Whenever one of her children experiences a “crisis of self”, an unforeseen life emergency or find ourselves stuck in a general pattern of “when it rains it pours” (or more appropriate perhaps, when it snows it blizzards) my mother tells us the same story. She was going through a difficult break up. She had just received her pink slip at work and then later that afternoon a drunk driver totaled her car (while she was in it). She had the police officer drive her to Nonna and Papa’s house where they of course, were hosting a neighborhood bocce party (they were always hosting bocce parties). As my mom tells the story, she walked into the backyard, burst into tears and Nonna shook her head, told her to get herself some wine and then said, really Ann Marie, what are you going to do when you have a real problem?
So, to all of my fellow New Englanders moaning about the 100+ inches of snow, the colossal ice dams (I’m not saying I want one to land on anyone, but it would be kind of great to see a few people get a “close call”…), the impossibly cold temperatures, the inability to drive down the pothole ridden, ice covered streets, the… wait, what was my point?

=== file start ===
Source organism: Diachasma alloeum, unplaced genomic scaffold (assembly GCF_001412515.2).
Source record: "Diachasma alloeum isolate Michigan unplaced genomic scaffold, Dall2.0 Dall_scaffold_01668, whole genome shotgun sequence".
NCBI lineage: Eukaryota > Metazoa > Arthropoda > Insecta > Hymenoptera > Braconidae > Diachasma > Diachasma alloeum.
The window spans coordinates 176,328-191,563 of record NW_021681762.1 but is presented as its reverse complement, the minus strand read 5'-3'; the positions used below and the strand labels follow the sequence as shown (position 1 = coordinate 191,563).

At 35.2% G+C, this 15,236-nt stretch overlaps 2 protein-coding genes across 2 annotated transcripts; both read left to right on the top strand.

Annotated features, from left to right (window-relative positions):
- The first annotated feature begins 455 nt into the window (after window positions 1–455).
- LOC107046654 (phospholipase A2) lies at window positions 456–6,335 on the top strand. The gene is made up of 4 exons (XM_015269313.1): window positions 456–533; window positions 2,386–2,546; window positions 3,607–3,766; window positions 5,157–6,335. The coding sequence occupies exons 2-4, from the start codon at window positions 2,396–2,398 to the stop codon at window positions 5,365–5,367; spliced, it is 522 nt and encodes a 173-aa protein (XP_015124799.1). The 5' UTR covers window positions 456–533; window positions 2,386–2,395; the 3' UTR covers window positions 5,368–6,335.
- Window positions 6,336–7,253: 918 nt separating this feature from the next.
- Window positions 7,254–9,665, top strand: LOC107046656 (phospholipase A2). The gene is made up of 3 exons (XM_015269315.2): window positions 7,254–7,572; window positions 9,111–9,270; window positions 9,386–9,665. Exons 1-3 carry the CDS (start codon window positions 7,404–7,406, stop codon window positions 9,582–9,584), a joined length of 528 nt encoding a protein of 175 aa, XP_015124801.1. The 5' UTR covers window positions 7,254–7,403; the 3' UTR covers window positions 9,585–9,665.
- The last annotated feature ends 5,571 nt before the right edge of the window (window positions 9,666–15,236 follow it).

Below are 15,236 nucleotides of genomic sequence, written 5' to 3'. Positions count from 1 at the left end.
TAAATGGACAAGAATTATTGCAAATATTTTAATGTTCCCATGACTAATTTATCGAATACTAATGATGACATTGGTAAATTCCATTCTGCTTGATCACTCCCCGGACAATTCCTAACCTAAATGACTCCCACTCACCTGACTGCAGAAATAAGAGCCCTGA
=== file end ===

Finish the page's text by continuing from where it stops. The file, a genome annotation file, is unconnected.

Right. We could have REAL problems and winter isn’t making my list. Snow is what we do in Massachusetts. So to all the winter haters I ask you, what are you going to do when you have a real problem? Probably, you should just pour yourself another hot toddy and make some meatballs.
One last note- to this day, Nonna has yet to determine any life situation to be a “real problem”. Something to think about.
Tiny Veal Meatballs
Adapted from Angela Catanzaro’s recipe in Mama Mia, Italian Cookbook
My favorite way to prepare these meatballs is to poach them in some homemade chicken stock with leeks, kale and some Arborio rice. It’s the perfect antidote to a snowy night.
1 slice day-old bread
1 lb ground veal (if you [unlike me] have issues with eating baby cows feel free to substitute ground pork)
2 TBSP grated Pecorino cheese
1 tsp chopped parsley
salt and pepper
Soak the bread in warm water for 5 minutes, and then squeeze it dry with your hands. Combine bread with remaining ingredients, mixing well. Angela Catanzaro says you should then “shape the meat into balls no bigger than a filbert”, which according to our friend Wikipedia, is an alternative name for a hazelnut.